The performances in POALOF are sensational. Noémie Merlant steals the show in what should easily be the frontrunner for Best Supporting Actress at the 92nd Academy Awards. Her saccharine warmth, composed demeanor, elegance, fortitude, & purity of passion make for a screen-emblazoning showcase of feminine power that lights up the canvas. An artist hired for a mysterious job she knows little about but takes to pay the bills in the male-dominated 1700’s-French art-scene, her character is taken on a whirlwind tour of emotion and character development when she meets the mysterious maiden of this rocky peak: Adèle Haenel’s gentle, haunted, torn-between-freedom-and-convention Héloïse. Their undeniable chemistry bursts from every frame of this passionate, cheek-flushing, butterfly-airy journey – one of the best & most thorough love stories of the decade. A Shakespearean tale of forbidden, fleeting l’amour, POALOF tells an amazing tale of two star-crossed souls who fought against fate & crossed through metaphorical (and physical) fire to meet, the result being even more impressive by the fact that we’ve never seen LGBTQ romance on-screen like this. POALOF doubles as one of the sexiest films of All-Time, stoking hot-and-heavy arousal near-constantly – but in such a skillful manner, it not once borders into the dangerous territory of a cheap, tasteless porno or adult xxx-film. Instead, it balances objectively-advanced/evolved storytelling packed with intellect, symbolism, & character development in something that just happens to be suggestive enough to get the endorphins flowing too. The film is a game-changing step in LGBTQ representation beyond anything pre-dating it – popularizing what love can be in all spectrums on-screen with such an electricity and magic that it feels sacrilegious to not root for their romance/happiness.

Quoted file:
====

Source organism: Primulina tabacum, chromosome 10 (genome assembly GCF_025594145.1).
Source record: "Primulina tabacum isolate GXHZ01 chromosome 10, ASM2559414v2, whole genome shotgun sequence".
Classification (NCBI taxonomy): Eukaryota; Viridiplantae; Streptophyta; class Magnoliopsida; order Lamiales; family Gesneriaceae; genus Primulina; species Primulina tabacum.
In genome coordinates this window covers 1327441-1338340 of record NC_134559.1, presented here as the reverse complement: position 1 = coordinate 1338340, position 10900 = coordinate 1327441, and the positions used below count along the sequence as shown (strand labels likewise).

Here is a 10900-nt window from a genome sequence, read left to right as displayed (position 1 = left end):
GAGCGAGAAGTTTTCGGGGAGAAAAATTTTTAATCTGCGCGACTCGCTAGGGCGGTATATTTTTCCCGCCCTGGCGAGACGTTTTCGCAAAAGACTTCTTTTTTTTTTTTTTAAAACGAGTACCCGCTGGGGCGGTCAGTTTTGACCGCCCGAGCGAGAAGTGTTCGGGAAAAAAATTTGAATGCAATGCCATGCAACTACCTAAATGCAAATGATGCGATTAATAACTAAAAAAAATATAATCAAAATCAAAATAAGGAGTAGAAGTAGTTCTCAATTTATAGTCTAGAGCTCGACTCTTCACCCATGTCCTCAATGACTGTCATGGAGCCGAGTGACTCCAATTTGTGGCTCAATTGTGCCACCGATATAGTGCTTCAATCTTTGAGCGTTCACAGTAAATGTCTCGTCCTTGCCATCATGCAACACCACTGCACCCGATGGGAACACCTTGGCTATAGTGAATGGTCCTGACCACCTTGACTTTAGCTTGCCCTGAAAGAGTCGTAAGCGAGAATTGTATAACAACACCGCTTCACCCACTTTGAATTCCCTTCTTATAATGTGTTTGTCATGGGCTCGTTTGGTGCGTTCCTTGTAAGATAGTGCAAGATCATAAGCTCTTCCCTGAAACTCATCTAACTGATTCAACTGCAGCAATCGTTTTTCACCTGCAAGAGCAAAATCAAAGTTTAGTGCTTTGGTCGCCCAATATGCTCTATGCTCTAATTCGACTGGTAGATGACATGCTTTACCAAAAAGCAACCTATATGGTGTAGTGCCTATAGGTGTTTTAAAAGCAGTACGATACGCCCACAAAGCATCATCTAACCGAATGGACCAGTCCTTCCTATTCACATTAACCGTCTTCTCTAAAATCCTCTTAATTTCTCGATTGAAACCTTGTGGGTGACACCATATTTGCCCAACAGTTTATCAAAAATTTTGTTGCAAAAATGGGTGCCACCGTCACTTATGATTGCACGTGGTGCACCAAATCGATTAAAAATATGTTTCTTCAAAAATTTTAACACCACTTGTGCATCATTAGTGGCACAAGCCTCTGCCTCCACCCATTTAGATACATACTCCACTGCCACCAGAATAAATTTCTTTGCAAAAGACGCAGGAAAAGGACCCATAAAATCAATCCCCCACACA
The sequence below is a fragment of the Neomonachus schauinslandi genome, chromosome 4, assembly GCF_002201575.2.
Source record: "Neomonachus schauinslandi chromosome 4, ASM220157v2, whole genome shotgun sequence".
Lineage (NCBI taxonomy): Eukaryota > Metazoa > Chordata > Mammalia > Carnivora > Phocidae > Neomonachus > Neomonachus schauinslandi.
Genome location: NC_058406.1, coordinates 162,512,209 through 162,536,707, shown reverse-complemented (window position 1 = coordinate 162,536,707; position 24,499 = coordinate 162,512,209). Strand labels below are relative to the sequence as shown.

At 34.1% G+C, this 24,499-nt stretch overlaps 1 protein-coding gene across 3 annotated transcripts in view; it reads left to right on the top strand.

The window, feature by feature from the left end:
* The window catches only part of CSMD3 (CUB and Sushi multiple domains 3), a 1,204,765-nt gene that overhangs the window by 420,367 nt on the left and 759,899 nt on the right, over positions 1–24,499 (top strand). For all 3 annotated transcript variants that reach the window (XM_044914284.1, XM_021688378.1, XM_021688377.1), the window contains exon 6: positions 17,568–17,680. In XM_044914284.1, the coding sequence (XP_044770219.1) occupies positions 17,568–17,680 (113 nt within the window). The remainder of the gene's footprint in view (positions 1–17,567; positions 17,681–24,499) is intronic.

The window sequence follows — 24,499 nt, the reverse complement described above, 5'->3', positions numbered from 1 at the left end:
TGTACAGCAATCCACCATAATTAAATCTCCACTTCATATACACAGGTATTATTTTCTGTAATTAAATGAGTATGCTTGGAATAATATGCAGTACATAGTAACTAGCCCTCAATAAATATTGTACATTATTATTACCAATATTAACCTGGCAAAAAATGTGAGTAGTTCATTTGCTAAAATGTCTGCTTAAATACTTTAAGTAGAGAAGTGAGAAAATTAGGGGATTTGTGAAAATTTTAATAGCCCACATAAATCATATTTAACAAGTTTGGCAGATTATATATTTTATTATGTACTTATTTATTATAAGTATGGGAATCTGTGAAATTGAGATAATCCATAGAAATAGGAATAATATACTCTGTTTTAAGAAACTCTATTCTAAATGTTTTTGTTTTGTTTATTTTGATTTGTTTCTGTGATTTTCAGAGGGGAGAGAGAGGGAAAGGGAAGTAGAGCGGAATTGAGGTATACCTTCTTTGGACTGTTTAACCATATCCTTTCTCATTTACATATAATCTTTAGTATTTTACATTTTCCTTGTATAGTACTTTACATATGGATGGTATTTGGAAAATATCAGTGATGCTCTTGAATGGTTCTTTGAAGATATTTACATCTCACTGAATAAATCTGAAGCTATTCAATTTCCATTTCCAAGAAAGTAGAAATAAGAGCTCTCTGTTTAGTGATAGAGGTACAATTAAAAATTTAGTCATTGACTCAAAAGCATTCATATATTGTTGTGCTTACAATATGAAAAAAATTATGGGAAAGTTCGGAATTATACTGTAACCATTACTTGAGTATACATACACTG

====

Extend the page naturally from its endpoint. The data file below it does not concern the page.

A Greek Mythological Backbone

The Tragedy Of Eurydice & Orpheus Metaphorized Onto Héloïse & Marianne

Photograph Courtesy Of: Lilies Films & Neon